On the day before Hoover Dam was dedicated on September 30, 1935, a Los Angeles Times reporter wrote about an enormous, beautiful rainbow that arched over the desert as caravans of cars made their way to Hoover Dam. Seventy-five years later, a spectacular bridge that permanently arches over the Colorado River symbolizes a bright future and continued prosperity for Hoover Dam.
This footage was taken in February 2010.
The Hoover Dam Bypass has—much like any bridge, building, or park—had a name since its very conception. The Mike O’Callaghan-Pat Tillman Memorial Bridge was named years before the first commuter touches its road deck this November. This, however, was not the case for Hoover Dam. For more than a decade before the first concrete was poured, and even longer after the waters of Lake Mead filled behind it, Hoover Dam’s name was a point of contention.
The debate started in 1921 when the original site selected to build the dam was Boulder Canyon, and the ensuing act of Congress was titled the Boulder Canyon Project Act. In 1928, the collapse of California’s St. Francis Dam sparked concern over the proposed site, and further study resulted in the project moving downstream to Black Canyon. Despite the location change, the name Boulder Dam stuck.
Just months after Herbert Hoover took office in early 1929, a bill to name the dam after him was proposed. The bill failed, but the debate continued. In September 1930, during a dedication of the Union-Pacific Railroad branch that would carry supplies to build the dam, Secretary of the Interior Ray L. Wilbur announced that the dam would be named for Hoover, and for a time, all official references reflected the new name.
Thanks to the stock market crash of 1929, Hoover’s presidential tenure ended with the 1932 election. The administration under newly elected Franklin D. Roosevelt listened to the cries of disgruntled citizens who blamed Hoover for the Great Depression, and, in 1933, Secretary of the Interior Harold Ickes issued a memorandum that effectively changed the name back to Boulder Dam.
For the next 14 years the debate seemed closed, until a 1947 resolution to restore the name “Hoover Dam” revisited the issue. The resolution passed the Senate, and then President Harry Truman signed it into law. For several years thereafter, promotional material referred to the dam as “Hoover (Boulder) Dam” until it was perceived that sufficient time had passed for name-recognition confusion to subside. The name has remained unchanged.—Charlie Johnston
President Herbert Hoover mediates the approval of the Colorado River Compact. The resulting agreement leads to passage of the Boulder Canyon Project Act.
March 11, 1931
The U.S. Bureau of Reclamation opens bids for the construction of Hoover Dam and Powerplant. The contract is awarded to Six Companies for a winning bid of nearly $49 million.
June 6, 1933
The first concrete is poured at the Hoover Dam construction site. Between 1931 and 1936 when the dam was built, 96 men were killed in industrial accidents. None were buried in the concrete.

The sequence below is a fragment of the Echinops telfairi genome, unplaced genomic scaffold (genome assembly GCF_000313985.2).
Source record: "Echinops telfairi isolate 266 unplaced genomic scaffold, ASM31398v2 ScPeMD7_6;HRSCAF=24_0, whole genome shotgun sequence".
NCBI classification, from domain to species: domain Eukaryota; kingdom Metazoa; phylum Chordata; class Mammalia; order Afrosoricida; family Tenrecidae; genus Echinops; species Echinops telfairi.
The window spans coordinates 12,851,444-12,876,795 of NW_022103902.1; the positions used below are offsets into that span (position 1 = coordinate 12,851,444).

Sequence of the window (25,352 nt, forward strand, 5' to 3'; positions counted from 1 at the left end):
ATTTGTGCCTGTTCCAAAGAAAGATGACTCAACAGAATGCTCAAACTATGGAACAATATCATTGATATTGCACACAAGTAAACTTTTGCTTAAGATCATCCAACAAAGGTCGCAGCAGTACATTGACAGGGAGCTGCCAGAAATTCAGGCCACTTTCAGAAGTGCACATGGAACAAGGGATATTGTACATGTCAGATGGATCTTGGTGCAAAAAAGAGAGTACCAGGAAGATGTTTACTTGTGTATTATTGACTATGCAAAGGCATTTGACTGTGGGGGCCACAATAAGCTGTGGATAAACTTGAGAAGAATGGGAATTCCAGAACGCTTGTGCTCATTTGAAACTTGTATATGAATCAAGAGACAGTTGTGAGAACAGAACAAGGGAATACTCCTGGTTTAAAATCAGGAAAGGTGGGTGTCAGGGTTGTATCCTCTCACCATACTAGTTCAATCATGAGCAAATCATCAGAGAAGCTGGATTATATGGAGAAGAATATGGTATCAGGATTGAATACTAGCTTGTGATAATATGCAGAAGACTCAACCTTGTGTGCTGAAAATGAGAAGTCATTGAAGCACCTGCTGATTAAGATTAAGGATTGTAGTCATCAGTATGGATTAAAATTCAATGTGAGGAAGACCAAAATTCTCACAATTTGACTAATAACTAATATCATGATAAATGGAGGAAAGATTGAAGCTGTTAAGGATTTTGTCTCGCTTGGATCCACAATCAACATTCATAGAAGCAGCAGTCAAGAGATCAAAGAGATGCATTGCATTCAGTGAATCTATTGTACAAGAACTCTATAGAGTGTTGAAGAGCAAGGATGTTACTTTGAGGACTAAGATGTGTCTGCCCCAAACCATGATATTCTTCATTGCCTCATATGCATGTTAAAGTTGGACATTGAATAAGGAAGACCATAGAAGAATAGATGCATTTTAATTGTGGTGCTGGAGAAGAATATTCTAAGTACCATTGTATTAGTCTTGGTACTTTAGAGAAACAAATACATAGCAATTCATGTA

September 30, 1935
President Franklin D. Roosevelt attends and speaks at the dedication of Hoover Dam, now a National Historic Landmark. The American Society of Civil Engineers has rated it one of America’s Seven Modern Civil Engineering Wonders.
A groundbreaking ceremony for the Hoover Dam Bypass construction project takes place. It was determined that the two-lane highway across the dam, U.S. 93, could no longer handle the more than 14,000 vehicles and trucks that use it daily.
Work begins on the Nevada Approach, which lasts until late 2005. The section is one of six distinct, yet overlapping, phases of bypass construction.
The most extensive contruction phase of the bypass project, the Mike O’Callaghan-Pat Tillman Memorial Bridge, begins. This section takes nearly six years to complete. The arch span is 1,060 feet long, and the bridge is 1,900 feet long. Above Photo: Julie Duewel/NDOT
October 16, 2010
A “Bridging America” event will celebrate the Hoover Dam Bypass/bridge opening. Watch video here. The bypass should be complete, with traffic moving on it, by November of this year.
U.S. Bureau of Reclamation—Lower Colorado Region
HOOVER DAM VISITOR CENTER
Open daily, 9 a.m.-6 p.m., except Thanksgiving & Christmas
Adults, Seniors, Juniors, & U.S. Military—$8
Children 3 & younger—Free
Open 8 a.m.-5:45 p.m. (parking fee: $7)
The Hoover Dam Powerplant Tour offers a panoramic view of the 650-foot-long Nevada wing of the powerplant and eight of the dam’s 17 huge generators. Photo: Connie Mancillas
HOOVER DAM TOUR INFORMATION
Summer: First tour at 9:15 a.m.; last ticket sold at 5:15 p.m.
Winter: First tour is at 9:15 a.m.; last ticket sold at 4:15 p.m.
U.S. Military in Uniform—Free
Children 3 & younger—Free
*Includes admission to the Visitor Center. Tickets can be purchased in advance.
**Hoover Dam Tour
Adults, Seniors, Juniors, & U.S. Military—$30
Children 8 & younger—Not permitted
**Includes admission to the Visitor Center, Powerplant, & Dam passageways. This tour is not accessible for visitors with wheelchairs or crutches, and tickets cannot be purchased in advance.